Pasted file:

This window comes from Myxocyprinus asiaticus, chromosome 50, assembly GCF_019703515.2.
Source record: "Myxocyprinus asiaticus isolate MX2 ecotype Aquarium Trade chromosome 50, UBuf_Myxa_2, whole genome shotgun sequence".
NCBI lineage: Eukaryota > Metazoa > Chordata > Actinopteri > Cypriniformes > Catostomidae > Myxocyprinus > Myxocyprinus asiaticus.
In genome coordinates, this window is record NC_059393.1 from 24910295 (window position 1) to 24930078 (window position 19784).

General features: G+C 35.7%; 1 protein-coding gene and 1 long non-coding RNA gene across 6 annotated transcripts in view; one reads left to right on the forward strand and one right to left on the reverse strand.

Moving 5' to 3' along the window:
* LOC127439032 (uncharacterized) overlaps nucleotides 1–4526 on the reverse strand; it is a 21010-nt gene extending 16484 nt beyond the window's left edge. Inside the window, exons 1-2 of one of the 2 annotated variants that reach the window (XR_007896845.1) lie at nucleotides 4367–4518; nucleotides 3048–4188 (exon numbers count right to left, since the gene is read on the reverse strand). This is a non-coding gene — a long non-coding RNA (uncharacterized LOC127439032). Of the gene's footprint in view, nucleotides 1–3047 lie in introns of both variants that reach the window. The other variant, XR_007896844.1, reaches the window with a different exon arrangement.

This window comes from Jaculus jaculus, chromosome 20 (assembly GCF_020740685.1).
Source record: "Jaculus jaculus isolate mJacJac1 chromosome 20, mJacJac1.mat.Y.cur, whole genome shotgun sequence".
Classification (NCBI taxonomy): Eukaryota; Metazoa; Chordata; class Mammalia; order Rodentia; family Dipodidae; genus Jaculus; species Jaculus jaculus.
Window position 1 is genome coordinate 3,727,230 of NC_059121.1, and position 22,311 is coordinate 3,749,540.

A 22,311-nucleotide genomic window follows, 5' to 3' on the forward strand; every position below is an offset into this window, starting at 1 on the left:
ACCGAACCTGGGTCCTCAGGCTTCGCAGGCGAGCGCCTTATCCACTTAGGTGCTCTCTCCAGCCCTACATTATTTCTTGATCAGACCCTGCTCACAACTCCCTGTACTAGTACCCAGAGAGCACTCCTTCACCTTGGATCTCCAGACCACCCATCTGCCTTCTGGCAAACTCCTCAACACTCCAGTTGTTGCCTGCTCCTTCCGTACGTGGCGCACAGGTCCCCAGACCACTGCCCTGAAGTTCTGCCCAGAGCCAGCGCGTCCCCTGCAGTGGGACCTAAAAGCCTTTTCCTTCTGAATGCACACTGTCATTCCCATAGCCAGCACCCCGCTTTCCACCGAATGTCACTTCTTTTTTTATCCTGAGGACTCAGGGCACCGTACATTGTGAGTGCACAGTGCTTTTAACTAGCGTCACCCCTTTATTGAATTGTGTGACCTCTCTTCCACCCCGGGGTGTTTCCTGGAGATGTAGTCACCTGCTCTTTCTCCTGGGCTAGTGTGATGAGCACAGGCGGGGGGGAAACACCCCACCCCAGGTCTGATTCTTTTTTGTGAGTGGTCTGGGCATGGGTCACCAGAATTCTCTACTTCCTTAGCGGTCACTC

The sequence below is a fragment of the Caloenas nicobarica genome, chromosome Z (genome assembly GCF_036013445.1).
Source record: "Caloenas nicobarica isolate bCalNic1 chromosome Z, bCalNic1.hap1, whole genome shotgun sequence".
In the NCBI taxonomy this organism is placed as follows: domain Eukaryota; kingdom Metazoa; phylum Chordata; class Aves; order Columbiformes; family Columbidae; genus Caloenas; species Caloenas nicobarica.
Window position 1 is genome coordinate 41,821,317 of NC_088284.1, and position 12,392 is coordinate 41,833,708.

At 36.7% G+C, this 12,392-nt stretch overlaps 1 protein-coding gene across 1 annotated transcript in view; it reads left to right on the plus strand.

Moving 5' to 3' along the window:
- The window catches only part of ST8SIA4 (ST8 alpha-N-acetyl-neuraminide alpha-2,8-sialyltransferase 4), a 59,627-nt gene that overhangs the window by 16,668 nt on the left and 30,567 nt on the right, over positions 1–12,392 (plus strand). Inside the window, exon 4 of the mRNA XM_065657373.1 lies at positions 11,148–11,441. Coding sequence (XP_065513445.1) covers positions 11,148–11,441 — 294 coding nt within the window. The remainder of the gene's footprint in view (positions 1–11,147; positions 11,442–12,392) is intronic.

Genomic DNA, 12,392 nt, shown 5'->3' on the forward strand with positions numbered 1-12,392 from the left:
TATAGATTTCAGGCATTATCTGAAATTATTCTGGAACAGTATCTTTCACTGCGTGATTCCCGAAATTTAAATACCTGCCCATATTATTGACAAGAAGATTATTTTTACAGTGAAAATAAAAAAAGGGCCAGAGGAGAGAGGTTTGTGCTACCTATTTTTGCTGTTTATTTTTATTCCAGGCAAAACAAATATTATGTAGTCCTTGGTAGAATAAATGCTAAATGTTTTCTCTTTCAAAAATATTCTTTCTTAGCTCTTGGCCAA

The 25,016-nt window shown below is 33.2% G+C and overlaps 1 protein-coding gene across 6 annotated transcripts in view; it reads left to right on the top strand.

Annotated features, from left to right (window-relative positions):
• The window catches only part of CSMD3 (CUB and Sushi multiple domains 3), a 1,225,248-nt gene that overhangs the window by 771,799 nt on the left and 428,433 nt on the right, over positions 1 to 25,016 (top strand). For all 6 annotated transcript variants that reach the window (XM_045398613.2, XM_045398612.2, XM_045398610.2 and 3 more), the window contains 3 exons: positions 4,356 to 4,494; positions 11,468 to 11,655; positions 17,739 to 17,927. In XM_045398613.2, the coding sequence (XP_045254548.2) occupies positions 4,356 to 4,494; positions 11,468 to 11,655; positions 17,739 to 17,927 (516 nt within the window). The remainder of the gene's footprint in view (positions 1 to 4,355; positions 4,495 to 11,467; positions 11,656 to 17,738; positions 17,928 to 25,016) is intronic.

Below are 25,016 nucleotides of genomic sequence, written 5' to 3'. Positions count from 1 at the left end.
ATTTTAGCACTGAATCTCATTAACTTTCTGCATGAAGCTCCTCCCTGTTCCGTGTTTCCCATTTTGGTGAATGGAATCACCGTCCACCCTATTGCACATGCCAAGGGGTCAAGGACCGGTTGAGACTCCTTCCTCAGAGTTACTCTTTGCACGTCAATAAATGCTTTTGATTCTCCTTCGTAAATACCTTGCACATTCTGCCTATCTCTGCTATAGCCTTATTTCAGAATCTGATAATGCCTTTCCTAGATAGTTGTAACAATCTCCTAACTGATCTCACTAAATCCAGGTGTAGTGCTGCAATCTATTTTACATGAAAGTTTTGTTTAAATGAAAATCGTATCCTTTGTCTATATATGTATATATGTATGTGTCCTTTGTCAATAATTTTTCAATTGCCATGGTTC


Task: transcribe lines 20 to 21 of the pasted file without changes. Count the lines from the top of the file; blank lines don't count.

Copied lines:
- The window catches only part of ST8SIA4 (ST8 alpha-N-acetyl-neuraminide alpha-2,8-sialyltransferase 4), a 59,627-nt gene that overhangs the window by 16,668 nt on the left and 30,567 nt on the right, over positions 1–12,392 (plus strand). Inside the window, exon 4 of the mRNA XM_065657373.1 lies at positions 11,148–11,441. Coding sequence (XP_065513445.1) covers positions 11,148–11,441 — 294 coding nt within the window. The remainder of the gene's footprint in view (positions 1–11,147; positions 11,442–12,392) is intronic.

Genomic DNA, 12,392 nt, shown 5'->3' on the forward strand with positions numbered 1-12,392 from the left: